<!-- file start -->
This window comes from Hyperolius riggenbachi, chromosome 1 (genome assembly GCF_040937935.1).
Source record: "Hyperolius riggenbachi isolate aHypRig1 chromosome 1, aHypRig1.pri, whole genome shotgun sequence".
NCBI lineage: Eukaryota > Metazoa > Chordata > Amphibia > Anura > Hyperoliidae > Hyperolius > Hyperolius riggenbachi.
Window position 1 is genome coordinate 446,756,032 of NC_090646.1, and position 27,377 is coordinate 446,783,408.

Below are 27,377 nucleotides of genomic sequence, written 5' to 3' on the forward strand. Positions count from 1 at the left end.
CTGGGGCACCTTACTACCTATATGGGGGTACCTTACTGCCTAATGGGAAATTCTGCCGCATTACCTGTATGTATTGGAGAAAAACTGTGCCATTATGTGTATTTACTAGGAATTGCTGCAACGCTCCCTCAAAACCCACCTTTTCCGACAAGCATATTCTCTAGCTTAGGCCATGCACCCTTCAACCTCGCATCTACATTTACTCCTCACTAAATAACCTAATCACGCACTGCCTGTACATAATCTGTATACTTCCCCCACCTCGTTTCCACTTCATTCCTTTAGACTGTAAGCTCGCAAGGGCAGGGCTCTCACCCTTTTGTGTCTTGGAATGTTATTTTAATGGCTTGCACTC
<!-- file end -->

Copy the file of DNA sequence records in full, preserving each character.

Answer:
This window comes from Hyperolius riggenbachi, chromosome 1 (genome assembly GCF_040937935.1).
Source record: "Hyperolius riggenbachi isolate aHypRig1 chromosome 1, aHypRig1.pri, whole genome shotgun sequence".
NCBI lineage: Eukaryota > Metazoa > Chordata > Amphibia > Anura > Hyperoliidae > Hyperolius > Hyperolius riggenbachi.
Window position 1 is genome coordinate 446,756,032 of NC_090646.1, and position 27,377 is coordinate 446,783,408.

Below are 27,377 nucleotides of genomic sequence, written 5' to 3' on the forward strand. Positions count from 1 at the left end.
CTGGGGCACCTTACTACCTATATGGGGGTACCTTACTGCCTAATGGGAAATTCTGCCGCATTACCTGTATGTATTGGAGAAAAACTGTGCCATTATGTGTATTTACTAGGAATTGCTGCAACGCTCCCTCAAAACCCACCTTTTCCGACAAGCATATTCTCTAGCTTAGGCCATGCACCCTTCAACCTCGCATCTACATTTACTCCTCACTAAATAACCTAATCACGCACTGCCTGTACATAATCTGTATACTTCCCCCACCTCGTTTCCACTTCATTCCTTTAGACTGTAAGCTCGCAAGGGCAGGGCTCTCACCCTTTTGTGTCTTGGAATGTTATTTTAATGGCTTGCACTC